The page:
A Guide to Housing Finance Reform

A "for sale" sign hangs in front of a house in Walpole, Massachusetts, Wednesday, September 18, 2013.

Five years after mortgage giants Fannie Mae and Freddie Mac were placed under the control of the federal government, our country’s conversation about housing policy and the government’s role in the mortgage market is finally moving forward.

The outcomes of this conversation will shape our country and economy for decades to come. The reform choices we make now could provide credit to a broad and diverse population, increase the supply of affordable apartments, and result in a larger, more stable housing market. Or they could create an environment in which credit and housing choices are more costly, more limited, and less sustainable, especially for minority and low- and moderate-income households and communities.

These choices are sometimes quite technical, but they have profound consequences for the future strength of our economy, housing market, and the opportunities for millions of families. To promote a better-informed, richer discussion, the CAP Housing Team has developed four fact sheets that explain the federal government’s current role in housing finance, recommend core principles for reform, and provide basic information on some technical issues:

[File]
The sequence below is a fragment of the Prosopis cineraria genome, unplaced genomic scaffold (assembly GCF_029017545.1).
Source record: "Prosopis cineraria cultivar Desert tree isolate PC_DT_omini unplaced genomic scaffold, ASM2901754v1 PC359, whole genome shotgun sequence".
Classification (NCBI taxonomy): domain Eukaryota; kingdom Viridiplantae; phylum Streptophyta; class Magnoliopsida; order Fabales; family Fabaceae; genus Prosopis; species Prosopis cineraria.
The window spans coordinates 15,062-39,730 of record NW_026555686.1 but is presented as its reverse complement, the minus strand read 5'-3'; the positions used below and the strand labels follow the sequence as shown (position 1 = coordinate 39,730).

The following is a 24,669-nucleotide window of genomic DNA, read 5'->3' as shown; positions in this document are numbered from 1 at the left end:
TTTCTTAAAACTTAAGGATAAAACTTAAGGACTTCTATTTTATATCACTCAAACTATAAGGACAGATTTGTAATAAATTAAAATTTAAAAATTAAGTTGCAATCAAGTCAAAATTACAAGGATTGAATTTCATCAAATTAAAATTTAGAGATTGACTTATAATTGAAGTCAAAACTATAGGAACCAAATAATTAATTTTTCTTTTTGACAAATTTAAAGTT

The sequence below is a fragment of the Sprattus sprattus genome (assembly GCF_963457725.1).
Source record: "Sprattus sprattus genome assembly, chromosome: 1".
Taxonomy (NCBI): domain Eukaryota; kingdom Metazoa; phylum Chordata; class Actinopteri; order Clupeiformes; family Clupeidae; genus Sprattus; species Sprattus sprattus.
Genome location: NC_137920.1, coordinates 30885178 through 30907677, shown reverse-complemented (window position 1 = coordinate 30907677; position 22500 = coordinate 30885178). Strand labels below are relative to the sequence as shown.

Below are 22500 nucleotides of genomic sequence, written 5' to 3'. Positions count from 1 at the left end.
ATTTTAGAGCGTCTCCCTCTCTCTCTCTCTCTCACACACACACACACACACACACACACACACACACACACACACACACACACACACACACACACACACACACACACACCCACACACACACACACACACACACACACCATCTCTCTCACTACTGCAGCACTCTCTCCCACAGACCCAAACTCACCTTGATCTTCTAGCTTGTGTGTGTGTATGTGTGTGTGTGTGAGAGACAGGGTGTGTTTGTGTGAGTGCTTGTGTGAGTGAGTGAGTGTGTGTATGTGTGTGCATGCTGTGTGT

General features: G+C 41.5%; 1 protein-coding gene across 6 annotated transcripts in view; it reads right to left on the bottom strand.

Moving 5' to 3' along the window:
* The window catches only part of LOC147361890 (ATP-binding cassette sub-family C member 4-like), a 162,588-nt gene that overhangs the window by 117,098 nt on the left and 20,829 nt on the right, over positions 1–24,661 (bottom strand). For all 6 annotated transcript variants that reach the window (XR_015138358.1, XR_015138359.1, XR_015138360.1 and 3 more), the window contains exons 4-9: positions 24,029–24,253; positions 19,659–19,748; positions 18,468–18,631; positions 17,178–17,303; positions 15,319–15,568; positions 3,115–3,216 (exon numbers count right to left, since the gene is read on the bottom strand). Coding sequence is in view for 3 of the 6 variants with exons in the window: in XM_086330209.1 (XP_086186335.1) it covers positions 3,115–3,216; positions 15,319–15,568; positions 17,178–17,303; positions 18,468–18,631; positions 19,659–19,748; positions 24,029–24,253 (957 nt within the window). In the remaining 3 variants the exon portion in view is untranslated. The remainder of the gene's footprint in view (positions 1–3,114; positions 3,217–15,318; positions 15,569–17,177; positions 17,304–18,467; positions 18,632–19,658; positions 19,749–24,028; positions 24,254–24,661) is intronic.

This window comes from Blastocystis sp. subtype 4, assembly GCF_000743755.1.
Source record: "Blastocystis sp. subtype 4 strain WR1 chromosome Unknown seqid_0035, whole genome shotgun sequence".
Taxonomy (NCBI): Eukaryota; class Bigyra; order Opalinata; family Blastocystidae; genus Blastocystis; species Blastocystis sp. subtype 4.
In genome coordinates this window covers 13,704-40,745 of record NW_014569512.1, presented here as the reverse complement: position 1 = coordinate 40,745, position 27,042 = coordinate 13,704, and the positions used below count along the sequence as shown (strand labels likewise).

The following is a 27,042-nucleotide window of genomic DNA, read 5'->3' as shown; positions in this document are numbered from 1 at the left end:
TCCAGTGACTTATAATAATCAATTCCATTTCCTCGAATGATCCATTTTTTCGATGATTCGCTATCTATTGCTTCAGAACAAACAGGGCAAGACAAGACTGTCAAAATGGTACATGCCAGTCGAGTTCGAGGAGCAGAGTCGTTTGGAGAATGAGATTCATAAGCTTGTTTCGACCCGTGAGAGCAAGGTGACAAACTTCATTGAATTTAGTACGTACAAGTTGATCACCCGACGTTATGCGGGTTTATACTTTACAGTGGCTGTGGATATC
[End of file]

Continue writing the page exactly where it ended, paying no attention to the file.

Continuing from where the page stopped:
As these fact sheets explain, key questions include how to structure the government’s role in the system, ensure standardization, support affordable housing, and ensure access to affordable and sustainable credit for all communities and creditworthy borrowers. The choices to be made are complex, but it is imperative that policymakers get them right.

In addition to these fact sheets, we have produced a number of publications that provide more in-depth information about housing finance reform and our recommendations: